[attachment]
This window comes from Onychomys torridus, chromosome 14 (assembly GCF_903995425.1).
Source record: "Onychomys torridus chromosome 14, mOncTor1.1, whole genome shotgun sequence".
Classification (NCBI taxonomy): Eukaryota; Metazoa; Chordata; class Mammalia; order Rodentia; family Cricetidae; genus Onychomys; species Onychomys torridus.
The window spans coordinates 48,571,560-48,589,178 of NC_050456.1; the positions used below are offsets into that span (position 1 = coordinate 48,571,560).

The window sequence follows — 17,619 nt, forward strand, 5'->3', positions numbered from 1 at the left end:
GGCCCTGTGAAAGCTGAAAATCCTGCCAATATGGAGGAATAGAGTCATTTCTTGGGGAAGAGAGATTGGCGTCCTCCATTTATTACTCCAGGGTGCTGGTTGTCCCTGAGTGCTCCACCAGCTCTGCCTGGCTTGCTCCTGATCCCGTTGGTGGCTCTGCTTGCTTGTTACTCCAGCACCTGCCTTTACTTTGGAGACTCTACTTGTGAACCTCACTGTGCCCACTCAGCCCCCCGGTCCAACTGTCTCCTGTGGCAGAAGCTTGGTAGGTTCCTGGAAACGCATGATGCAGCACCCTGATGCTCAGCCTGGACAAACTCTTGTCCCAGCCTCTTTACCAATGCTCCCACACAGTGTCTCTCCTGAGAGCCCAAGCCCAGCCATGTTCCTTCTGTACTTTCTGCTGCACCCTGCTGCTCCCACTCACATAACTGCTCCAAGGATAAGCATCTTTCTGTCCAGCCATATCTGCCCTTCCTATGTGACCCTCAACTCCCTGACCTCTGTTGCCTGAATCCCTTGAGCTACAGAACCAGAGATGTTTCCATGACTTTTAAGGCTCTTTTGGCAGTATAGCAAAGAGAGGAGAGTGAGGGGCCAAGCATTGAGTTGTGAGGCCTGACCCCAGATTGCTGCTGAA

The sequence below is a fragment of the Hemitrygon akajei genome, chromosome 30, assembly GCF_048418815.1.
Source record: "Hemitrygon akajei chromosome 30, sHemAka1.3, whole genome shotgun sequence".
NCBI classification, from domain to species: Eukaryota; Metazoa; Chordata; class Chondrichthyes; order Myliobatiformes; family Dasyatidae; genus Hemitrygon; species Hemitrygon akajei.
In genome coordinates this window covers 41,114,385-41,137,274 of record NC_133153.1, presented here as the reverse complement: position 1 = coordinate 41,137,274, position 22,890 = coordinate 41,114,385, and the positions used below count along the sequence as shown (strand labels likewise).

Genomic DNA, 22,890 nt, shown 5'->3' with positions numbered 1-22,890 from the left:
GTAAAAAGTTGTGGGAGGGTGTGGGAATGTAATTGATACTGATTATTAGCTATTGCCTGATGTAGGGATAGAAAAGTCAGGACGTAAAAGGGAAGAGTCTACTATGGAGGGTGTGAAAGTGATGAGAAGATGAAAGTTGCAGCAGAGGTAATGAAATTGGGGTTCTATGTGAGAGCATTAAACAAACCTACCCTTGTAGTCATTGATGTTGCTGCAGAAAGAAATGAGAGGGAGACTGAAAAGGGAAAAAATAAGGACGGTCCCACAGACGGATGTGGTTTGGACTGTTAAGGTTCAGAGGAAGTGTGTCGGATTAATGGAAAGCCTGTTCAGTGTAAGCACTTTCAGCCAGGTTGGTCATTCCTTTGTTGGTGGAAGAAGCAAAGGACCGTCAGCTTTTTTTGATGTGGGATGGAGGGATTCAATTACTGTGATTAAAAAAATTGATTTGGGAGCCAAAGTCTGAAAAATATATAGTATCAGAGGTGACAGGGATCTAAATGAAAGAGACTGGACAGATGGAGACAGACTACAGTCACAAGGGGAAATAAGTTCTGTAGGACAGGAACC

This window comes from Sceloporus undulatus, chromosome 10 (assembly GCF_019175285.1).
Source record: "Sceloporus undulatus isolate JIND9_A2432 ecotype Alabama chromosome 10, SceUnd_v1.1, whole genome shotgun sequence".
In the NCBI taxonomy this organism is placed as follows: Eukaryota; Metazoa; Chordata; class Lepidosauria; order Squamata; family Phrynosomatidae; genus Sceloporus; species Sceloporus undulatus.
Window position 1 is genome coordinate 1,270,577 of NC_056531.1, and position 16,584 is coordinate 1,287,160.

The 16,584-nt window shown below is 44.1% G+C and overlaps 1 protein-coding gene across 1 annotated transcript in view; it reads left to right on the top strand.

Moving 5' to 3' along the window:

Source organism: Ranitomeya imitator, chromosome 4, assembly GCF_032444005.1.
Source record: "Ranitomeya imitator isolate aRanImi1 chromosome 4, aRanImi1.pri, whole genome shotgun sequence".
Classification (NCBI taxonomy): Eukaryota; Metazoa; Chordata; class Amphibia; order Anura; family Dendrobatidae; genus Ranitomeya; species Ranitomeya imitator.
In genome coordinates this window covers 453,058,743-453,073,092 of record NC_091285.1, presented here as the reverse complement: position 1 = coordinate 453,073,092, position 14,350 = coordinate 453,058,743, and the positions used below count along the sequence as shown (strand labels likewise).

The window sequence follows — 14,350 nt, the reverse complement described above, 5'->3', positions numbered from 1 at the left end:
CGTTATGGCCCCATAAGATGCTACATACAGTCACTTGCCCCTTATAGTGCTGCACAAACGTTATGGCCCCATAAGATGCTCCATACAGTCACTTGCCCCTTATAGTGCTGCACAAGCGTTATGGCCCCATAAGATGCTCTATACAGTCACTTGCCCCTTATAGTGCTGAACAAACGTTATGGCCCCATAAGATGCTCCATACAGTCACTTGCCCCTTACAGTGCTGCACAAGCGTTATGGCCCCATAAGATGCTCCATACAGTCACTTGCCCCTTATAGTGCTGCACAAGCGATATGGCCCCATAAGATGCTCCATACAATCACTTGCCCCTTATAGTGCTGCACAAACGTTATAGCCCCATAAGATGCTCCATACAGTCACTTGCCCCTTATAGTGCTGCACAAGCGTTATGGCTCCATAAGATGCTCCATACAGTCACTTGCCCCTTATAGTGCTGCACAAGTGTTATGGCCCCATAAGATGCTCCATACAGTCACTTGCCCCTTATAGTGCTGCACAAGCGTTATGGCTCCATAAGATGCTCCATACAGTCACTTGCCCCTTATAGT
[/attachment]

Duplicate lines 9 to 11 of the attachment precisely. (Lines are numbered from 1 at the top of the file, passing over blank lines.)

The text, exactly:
NCBI classification, from domain to species: Eukaryota; Metazoa; Chordata; class Chondrichthyes; order Myliobatiformes; family Dasyatidae; genus Hemitrygon; species Hemitrygon akajei.
In genome coordinates this window covers 41,114,385-41,137,274 of record NC_133153.1, presented here as the reverse complement: position 1 = coordinate 41,137,274, position 22,890 = coordinate 41,114,385, and the positions used below count along the sequence as shown (strand labels likewise).

Genomic DNA, 22,890 nt, shown 5'->3' with positions numbered 1-22,890 from the left: